When former Newsweek writer Maziar Bahari visited Nova Southeastern University on October 18 as part of the Farquhar College of Arts and Science’s Distinguished Speaker Series, it represented a great moment in the school’s history.
The Distinguished Speaker Series has been running for nearly ten years and has featured such prominent names as Archbishop Desmond Tutu, acclaimed filmmaker Spike Lee, and author Salman Rushdie.
But in Bahari, the NSU community discovered something new. This lecture definitely reflected the school’s growing prestige and the bright future that lies ahead of it. And that future needs to include more visits from people like Bahari.
The Division of Student Affairs hosts “Life 101” lectures that bring more speakers, but the Distinguished Speaker Series needs expansion. Bahari’s life story epitomizes this need.
In 2009, Bahari was imprisoned in Iran for nearly four months, accused of being a multinational spy while covering the nation’s elections. He has gone through something that people like us would think is the worst possible situation ever, and came through it alive and is now sharing his life story with others.
His visit was particularly enlightening on many fronts. For one, when he provided the explicit details of his imprisonment, done through excerpts from his memoir, “Then They Came For Me”, it really put life into perspective. This man was trapped in some hole in the ground in the middle of nowhere, tormented and forced to answer questions that couldn’t be answered — all because he was doing his job, in the country of his birth no less.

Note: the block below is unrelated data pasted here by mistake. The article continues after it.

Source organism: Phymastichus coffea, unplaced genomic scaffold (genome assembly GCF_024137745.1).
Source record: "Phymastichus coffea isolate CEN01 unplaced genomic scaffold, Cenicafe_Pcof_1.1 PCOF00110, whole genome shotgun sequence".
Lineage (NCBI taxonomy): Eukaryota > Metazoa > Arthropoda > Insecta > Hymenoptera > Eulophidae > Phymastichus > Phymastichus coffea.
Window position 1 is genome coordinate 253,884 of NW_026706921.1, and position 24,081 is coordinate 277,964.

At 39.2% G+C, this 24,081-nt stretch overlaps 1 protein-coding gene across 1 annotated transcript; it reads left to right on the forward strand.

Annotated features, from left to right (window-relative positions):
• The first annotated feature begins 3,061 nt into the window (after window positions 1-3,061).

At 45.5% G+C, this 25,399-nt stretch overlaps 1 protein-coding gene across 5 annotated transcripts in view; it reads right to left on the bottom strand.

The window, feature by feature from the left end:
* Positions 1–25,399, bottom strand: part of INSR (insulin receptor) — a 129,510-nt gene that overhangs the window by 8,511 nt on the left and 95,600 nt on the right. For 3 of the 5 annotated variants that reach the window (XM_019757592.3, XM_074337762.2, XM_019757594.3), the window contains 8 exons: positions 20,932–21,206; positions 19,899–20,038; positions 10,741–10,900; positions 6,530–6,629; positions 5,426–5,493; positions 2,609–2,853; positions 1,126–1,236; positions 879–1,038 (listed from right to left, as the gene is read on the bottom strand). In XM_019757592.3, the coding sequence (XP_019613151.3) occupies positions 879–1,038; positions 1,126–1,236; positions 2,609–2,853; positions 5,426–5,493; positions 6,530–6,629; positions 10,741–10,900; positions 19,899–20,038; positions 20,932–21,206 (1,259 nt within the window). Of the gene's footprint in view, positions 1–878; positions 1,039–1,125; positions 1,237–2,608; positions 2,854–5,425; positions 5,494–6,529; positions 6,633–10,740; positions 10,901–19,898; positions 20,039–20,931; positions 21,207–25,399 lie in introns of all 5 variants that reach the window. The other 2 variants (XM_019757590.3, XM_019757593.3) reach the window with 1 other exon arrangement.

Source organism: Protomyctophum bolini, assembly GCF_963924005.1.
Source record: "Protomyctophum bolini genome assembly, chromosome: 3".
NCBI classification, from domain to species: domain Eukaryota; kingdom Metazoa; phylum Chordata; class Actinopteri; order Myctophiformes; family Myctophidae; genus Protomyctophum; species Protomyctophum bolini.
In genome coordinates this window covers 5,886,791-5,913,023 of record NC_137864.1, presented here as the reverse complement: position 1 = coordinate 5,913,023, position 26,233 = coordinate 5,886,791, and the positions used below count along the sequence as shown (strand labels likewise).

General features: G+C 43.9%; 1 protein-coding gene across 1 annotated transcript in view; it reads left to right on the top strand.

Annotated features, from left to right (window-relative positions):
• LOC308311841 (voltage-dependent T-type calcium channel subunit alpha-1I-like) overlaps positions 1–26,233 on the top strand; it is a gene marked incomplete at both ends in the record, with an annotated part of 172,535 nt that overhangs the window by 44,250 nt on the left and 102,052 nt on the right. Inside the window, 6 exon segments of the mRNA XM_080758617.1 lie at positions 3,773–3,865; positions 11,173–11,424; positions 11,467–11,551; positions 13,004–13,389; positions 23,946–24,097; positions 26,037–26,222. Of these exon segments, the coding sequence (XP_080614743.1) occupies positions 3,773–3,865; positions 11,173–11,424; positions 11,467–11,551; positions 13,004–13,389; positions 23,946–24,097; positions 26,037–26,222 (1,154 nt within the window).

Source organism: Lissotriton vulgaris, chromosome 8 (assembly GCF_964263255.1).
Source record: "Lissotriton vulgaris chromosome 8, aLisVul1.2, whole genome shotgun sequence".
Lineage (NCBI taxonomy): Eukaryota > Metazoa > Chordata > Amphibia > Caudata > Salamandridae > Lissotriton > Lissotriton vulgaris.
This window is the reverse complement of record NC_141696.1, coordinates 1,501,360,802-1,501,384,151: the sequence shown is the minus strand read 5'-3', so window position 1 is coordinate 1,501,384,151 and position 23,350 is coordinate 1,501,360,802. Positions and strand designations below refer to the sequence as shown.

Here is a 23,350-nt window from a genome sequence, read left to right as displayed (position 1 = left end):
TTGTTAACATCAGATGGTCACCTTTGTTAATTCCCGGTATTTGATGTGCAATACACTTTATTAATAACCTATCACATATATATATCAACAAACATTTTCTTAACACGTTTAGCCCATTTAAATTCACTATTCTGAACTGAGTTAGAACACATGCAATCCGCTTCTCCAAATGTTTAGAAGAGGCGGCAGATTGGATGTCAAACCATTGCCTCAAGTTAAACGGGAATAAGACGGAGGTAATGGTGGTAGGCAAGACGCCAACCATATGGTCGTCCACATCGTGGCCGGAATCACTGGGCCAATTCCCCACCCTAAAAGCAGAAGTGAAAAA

The lecture not only gave me a new perspective on life, but also more knowledge of the current situation in Iran. Bahari gave the audience his thoughts on the country’s current state, and addressed his ideas on what could develop there in the coming months. He even took part in a post-lecture question and answer session.
When I left the Rose and Alfred Miniaci Performing Arts Center that night, it became clear to me, as it should have with everyone else in attendance, that NSU needs to host more Distinguished Speaker Series events.
On Nov. 14, theoretical physicist and author Brian Greene became the most recent speaker in the series, but there are just two more events scheduled this school year. One will be with forensic anthropologist Kathy Reichs, and the other with playwright Edward Albee.
Inviting more people like Bahari, who have not just their life experiences to talk about, but will share the knowledge that they have gained from those experiences, will enlighten and inspire NSU community members to do something bigger with their lives.
The Distinguished Speaker Series needs to be held much more often than just four times in one school year, and it needs to continue to bring in a vast diversity of guests.